Elsewhere, thirty-eight people have been taken in for questioning in Holland, after the dismantling of a network suspected of °&Mac176;training activists of the Kurdistan Workers' Party to commit terrorist attacks°±. Of these, 29 were arrested during a raid on a camp in the countryside, according to the national Public Prosecutor. The enquiry revealed that about twenty people had received, in this camp at Liempde (near Eindhoven, in South-Eat Holland), °&Mac176;a training to prepare themselves for the PKK's armed struggle in Turkey, by carrying out terrorist actions°± according to a communiqué by the Netherlands national Public Prosecutor. “We have indications that those taking part would have been sent to Armenia, at the end of their training, to take part in PKK actions” according to the Prosecutor's Office.
A dozen houses were searched, and the police seized night vision glasses, documents, and one firearm. The PKK being on the European Union's list of terrorist organisations, the persons arrested will be charged with terrorism, according to the same sources.
In 1999, the most prestigious Dutch daily, NRC Handelsblad, estimated that there were between 60 and 70,000 Kurds in the Netherlands, of whom 45,000 were originally from Turkey.
On 2 November, a delegation of Greens, partners in the coalition government in office in Germany, met Turkish members of Parliament in Ankara to evaluate the progress in democratic reforms in Turkey, with a view to Turkey's joining the European Union. The delegation included the co=president of the ecological party, Claudia Roth, the other Green co-President, Reinhardt Buetikofer, as well as the two co=presidents of the parliamentary group in the Bundestag (the parliament's lower house) Katrin Goering-Eckardt and Krista Sager.
The delegation held discussions with members of parliament of the opposition People's Republican Party (CHP) before being received at the Parliament by the President of the Human Rights Commission, Mehmet Elkatmis.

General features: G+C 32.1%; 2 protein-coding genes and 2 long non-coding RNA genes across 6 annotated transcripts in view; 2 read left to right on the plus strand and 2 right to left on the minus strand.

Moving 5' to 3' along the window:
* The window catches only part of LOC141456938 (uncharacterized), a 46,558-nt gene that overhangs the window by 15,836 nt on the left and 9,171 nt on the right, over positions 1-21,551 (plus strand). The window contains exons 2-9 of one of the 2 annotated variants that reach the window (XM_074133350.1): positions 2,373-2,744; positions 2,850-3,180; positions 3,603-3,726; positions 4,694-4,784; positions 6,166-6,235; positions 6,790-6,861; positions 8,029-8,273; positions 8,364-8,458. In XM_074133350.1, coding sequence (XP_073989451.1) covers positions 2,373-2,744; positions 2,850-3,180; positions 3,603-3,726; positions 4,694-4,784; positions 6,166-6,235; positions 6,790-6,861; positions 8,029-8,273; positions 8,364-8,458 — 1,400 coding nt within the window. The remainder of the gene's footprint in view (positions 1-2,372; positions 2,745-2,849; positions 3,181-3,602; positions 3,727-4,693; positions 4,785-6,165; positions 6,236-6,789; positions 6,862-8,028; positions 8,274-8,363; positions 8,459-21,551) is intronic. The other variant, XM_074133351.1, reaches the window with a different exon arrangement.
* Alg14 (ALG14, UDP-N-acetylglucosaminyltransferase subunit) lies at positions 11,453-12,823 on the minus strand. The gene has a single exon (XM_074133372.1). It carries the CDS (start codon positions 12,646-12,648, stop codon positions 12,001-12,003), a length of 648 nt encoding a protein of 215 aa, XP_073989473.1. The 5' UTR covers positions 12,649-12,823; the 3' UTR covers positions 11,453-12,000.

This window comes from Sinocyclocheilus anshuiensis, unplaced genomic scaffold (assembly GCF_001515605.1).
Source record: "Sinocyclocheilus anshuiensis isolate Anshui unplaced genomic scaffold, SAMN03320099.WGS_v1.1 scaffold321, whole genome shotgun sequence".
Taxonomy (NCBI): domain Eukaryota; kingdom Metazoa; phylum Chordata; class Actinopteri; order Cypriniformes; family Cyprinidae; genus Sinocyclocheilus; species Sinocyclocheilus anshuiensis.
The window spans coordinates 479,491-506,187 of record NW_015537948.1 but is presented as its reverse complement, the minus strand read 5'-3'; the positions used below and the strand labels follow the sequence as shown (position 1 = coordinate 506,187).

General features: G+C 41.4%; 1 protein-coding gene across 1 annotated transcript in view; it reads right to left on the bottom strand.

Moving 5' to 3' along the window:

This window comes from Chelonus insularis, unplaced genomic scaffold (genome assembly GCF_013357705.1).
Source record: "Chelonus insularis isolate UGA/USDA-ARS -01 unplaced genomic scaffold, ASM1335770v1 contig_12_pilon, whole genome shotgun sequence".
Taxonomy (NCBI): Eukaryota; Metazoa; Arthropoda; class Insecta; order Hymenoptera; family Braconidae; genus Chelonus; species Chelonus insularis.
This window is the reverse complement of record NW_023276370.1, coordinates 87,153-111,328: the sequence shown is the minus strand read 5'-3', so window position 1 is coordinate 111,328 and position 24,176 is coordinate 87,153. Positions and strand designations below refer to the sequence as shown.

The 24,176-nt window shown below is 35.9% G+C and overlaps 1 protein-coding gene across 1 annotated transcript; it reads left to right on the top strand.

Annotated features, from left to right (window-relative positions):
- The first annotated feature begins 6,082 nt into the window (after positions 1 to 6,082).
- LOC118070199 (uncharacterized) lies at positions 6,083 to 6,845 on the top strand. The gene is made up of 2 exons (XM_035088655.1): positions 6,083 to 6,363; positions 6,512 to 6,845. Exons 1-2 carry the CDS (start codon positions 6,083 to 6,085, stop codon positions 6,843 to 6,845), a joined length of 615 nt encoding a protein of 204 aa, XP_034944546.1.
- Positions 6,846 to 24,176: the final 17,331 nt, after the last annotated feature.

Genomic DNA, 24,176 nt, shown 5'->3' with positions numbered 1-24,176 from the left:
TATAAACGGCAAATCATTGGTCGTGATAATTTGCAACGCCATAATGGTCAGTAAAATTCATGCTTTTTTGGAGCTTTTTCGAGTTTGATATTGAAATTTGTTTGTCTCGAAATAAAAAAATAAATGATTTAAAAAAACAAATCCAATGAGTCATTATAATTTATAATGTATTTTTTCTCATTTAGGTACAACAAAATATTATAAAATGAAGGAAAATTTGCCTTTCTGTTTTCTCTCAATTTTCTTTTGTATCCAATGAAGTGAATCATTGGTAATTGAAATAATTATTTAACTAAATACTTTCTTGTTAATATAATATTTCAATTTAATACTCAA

Mrs. Roth particularly expressed her anxiety to Mr. Elkatmis, of the Justice and Development Party (AKP, an offshoot of the islamist movement) in office, regarding accusations made by the Turkish Association for Human Rights regarding the existence of “systematic torture” in Turkey. Mr. Elkatmis stated that the Turkish government had a “zero tolerance” policy against torture, while admitting some isolated cases. “Some cases can, unfortunately, occur as there are some sadistic people”, he declared, but adding that his practice can exist “even in Germany”.
Turkey has undertaken a vast programme of pro-European reforms and is required by the E.U. to apply them fully, as its leaders are due to decide, in December, whether or not to open negotiations for membership.
The Greens also held discussions with Prime Minister Recep Tayyip Erdogan and his foreign Minister, Abdullah Gul, as well as with the Human Rights Defence organisations as the representatives of religious minorities in Istanbul before visiting Diyarbekir and Sirnak on 4 November, where they enquired into progress in the rights of the Kurds.
The German members of Parliament also investigated allegations of the use, by the Turkish Army, of German tanks against the civilian population in the area during the fighting against the PKK. According to a German TV broadcast, tanks sold by Germany to the Turkish Army had been used in the Kurdish areas, in violation of a treaty signed by Berlin and Ankara in 1994.
The Turkish government denied the information given by a former East German officer on a TV network. The German government had stated that it had no information of this having been the case. The 1994 treaty, concluded between Germany and Turkey authorised the delivery of these tanks for national defence, on condition that they were not to be used in the Kurdish populated border regions. The delegation members, thus visited the towns of Sirnak, Cizre and Idil, on the Turkish borders with Iraq and Syria, but did not observe any deployment of these tanks in the area during their stay in the region.